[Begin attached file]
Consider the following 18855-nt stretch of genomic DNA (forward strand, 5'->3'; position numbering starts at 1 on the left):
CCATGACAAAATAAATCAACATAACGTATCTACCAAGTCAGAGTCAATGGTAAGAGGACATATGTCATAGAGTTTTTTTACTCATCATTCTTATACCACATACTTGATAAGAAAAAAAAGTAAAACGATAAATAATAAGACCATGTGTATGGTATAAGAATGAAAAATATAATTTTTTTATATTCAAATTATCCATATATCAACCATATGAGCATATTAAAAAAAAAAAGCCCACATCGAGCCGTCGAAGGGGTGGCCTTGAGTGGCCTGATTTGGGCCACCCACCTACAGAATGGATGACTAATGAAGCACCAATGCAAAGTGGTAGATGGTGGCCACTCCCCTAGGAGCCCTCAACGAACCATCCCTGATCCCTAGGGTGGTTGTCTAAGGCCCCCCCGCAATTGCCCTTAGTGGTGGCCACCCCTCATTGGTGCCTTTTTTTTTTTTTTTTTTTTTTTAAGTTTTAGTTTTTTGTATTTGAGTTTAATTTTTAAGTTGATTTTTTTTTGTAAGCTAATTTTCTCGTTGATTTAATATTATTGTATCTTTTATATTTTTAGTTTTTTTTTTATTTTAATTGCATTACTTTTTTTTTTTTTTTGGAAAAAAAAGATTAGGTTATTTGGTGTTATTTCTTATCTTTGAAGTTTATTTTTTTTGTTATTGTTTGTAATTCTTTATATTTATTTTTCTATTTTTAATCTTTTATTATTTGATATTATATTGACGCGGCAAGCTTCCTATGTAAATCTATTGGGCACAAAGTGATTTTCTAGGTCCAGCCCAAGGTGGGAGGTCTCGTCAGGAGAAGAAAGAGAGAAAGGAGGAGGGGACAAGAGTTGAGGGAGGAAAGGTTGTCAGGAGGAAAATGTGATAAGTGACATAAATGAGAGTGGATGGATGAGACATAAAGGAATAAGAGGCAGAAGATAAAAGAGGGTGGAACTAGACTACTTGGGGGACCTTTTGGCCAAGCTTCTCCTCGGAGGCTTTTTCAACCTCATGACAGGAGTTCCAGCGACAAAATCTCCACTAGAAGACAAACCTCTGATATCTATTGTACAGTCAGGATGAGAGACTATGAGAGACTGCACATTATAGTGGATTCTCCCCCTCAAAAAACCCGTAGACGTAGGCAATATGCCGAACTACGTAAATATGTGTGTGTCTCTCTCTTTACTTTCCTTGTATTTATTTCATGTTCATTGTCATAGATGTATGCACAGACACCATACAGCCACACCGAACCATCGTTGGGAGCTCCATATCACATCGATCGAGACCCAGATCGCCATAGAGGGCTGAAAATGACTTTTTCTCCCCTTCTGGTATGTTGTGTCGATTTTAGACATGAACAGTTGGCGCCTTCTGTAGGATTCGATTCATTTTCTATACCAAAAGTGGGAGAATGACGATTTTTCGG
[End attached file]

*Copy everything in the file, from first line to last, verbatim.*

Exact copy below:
Consider the following 18855-nt stretch of genomic DNA (forward strand, 5'->3'; position numbering starts at 1 on the left):
CCATGACAAAATAAATCAACATAACGTATCTACCAAGTCAGAGTCAATGGTAAGAGGACATATGTCATAGAGTTTTTTTACTCATCATTCTTATACCACATACTTGATAAGAAAAAAAAGTAAAACGATAAATAATAAGACCATGTGTATGGTATAAGAATGAAAAATATAATTTTTTTATATTCAAATTATCCATATATCAACCATATGAGCATATTAAAAAAAAAAAGCCCACATCGAGCCGTCGAAGGGGTGGCCTTGAGTGGCCTGATTTGGGCCACCCACCTACAGAATGGATGACTAATGAAGCACCAATGCAAAGTGGTAGATGGTGGCCACTCCCCTAGGAGCCCTCAACGAACCATCCCTGATCCCTAGGGTGGTTGTCTAAGGCCCCCCCGCAATTGCCCTTAGTGGTGGCCACCCCTCATTGGTGCCTTTTTTTTTTTTTTTTTTTTTTTAAGTTTTAGTTTTTTGTATTTGAGTTTAATTTTTAAGTTGATTTTTTTTTGTAAGCTAATTTTCTCGTTGATTTAATATTATTGTATCTTTTATATTTTTAGTTTTTTTTTTATTTTAATTGCATTACTTTTTTTTTTTTTTTGGAAAAAAAAGATTAGGTTATTTGGTGTTATTTCTTATCTTTGAAGTTTATTTTTTTTGTTATTGTTTGTAATTCTTTATATTTATTTTTCTATTTTTAATCTTTTATTATTTGATATTATATTGACGCGGCAAGCTTCCTATGTAAATCTATTGGGCACAAAGTGATTTTCTAGGTCCAGCCCAAGGTGGGAGGTCTCGTCAGGAGAAGAAAGAGAGAAAGGAGGAGGGGACAAGAGTTGAGGGAGGAAAGGTTGTCAGGAGGAAAATGTGATAAGTGACATAAATGAGAGTGGATGGATGAGACATAAAGGAATAAGAGGCAGAAGATAAAAGAGGGTGGAACTAGACTACTTGGGGGACCTTTTGGCCAAGCTTCTCCTCGGAGGCTTTTTCAACCTCATGACAGGAGTTCCAGCGACAAAATCTCCACTAGAAGACAAACCTCTGATATCTATTGTACAGTCAGGATGAGAGACTATGAGAGACTGCACATTATAGTGGATTCTCCCCCTCAAAAAACCCGTAGACGTAGGCAATATGCCGAACTACGTAAATATGTGTGTGTCTCTCTCTTTACTTTCCTTGTATTTATTTCATGTTCATTGTCATAGATGTATGCACAGACACCATACAGCCACACCGAACCATCGTTGGGAGCTCCATATCACATCGATCGAGACCCAGATCGCCATAGAGGGCTGAAAATGACTTTTTCTCCCCTTCTGGTATGTTGTGTCGATTTTAGACATGAACAGTTGGCGCCTTCTGTAGGATTCGATTCATTTTCTATACCAAAAGTGGGAGAATGACGATTTTTCGG